The Anchorage School District last week announced it will not hold graduation ceremonies in person this school year and will instead use a variety of alternatives to honor its senior classes.
Alaska Education Commissioner Michael Johnson released a memorandum Thursday with strict social distancing guidelines outlined for graduation ceremonies. The memorandum stipulates that no more than 20 people can gather, all wearing masks and each 6 feet apart, essentially making any traditional graduation ceremony impossible.
“Graduations are significant logistical events, calling for 50-100 staff working diligently for weeks to deliver a safe and enjoyable ceremony on a regular year. Sadly, this is just not feasible this year,” Anchorage School District Superintendent Deena Bishop wrote in a district-wide email Friday.
The Anchorage School District closed its buildings in March, following a state mandate meant to curb the spread of the new coronavirus. Even though some businesses are slowly reopening, Alaska schools are closed for the rest of the school year.
“The next phase of the ‘economic opening,’ which lessens restrictions, calls for 28 days of declining COVID cases,” Bishop said. “This uncertainty is a significant constraint that we cannot ignore and is a primary reason for the present graduation plan.”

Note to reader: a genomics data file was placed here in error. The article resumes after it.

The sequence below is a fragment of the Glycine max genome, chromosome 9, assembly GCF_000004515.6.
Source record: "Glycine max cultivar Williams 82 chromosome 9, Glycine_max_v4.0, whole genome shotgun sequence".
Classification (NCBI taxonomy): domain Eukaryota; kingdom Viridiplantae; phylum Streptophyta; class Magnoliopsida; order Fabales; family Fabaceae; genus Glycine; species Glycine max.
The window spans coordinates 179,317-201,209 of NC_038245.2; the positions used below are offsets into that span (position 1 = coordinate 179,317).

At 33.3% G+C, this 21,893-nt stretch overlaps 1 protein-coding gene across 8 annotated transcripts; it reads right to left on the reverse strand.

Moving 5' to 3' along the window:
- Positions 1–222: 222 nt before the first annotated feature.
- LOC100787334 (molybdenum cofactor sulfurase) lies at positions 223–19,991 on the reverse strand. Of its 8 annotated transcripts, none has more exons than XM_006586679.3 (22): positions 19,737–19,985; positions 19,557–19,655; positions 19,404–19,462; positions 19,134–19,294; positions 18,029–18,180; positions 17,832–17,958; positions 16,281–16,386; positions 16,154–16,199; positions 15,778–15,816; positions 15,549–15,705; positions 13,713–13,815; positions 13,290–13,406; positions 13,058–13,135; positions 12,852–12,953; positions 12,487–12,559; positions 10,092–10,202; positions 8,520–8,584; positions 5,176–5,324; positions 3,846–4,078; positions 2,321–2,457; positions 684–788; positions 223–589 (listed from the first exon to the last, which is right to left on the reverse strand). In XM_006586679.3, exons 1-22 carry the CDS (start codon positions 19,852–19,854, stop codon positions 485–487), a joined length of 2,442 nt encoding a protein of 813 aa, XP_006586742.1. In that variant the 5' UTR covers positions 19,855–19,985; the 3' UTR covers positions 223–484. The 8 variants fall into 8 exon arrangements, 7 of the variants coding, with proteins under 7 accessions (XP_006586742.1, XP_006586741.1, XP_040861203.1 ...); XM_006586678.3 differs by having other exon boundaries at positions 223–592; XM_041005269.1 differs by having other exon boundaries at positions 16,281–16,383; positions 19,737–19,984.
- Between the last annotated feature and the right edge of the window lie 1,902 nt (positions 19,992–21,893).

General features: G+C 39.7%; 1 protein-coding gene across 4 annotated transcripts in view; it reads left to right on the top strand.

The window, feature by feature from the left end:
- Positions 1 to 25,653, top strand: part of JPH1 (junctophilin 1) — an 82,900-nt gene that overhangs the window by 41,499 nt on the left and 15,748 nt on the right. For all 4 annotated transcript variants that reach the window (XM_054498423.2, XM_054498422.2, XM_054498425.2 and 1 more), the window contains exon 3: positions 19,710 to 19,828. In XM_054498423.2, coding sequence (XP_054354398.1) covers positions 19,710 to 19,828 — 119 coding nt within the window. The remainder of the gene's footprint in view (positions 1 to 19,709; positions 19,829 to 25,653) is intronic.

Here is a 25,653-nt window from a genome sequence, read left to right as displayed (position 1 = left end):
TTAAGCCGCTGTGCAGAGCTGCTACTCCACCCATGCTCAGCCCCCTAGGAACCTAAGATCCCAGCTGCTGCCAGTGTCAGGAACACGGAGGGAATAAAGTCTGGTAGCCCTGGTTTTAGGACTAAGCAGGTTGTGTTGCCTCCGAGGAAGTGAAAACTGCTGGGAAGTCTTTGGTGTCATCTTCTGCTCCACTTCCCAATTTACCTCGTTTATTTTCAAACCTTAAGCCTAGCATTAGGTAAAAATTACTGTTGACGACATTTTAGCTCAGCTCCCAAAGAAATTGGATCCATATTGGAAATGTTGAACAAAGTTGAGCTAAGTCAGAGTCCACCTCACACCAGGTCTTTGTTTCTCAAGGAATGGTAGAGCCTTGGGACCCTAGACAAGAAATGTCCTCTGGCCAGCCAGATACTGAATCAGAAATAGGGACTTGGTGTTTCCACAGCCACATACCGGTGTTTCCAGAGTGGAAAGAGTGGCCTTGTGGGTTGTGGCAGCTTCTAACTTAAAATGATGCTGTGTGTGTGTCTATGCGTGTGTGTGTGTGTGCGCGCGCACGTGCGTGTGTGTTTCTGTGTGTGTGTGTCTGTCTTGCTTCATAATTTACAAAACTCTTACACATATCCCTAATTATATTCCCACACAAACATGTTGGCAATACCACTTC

Each high school will prepare an hourlong commemorative graduation video that will be available on YouTube and include recorded speeches from seniors.
Seniors will also get graduation memorabilia boxes with letters from teachers and staff, and schools are starting social media campaigns to honor graduates across platforms like Facebook and Twitter. Graduates will also receive yard signs that they can put on their front lawn.
“We’re just trying to give these kids that are losing out on so much as much as we can that we’re capable of doing in an online format,” West High School principal Sven Gustafson said.
Service High School senior class president Teresita Cortez is crushed that she won’t get to have a traditional graduation ceremony — something she’s looked forward to since watching her older siblings and friends graduate.
“Graduation is something that every kid expects to do and it just sucks, it really does,” Cortez said.
High school graduation was her only chance to walk across a stage in school robes and get a diploma — she won’t be going to college. Instead, Cortez will attend beauty school and join her mother to work in the family’s salon.
But Cortez said she understands the district’s in a tough position.
“They are doing their best to find an alternative and not just leaving us in the dust," Cortez said. “They’re trying to work with what they have.”
Gustafson said that West High School is searching for even more ways to honor its graduating class, including a six-month “reunion” for seniors. It will also possibly create a tile mural that includes photos of each senior in the graduating class.
Cortez has talked with her teachers and other student government members about setting up something similar to a reunion for Service High School seniors.
“I would love for the school district to somehow have a ceremony for us, whether it’s six months from now or even a year from now — just something fills the void of us not being able to have it now,” Cortez said.
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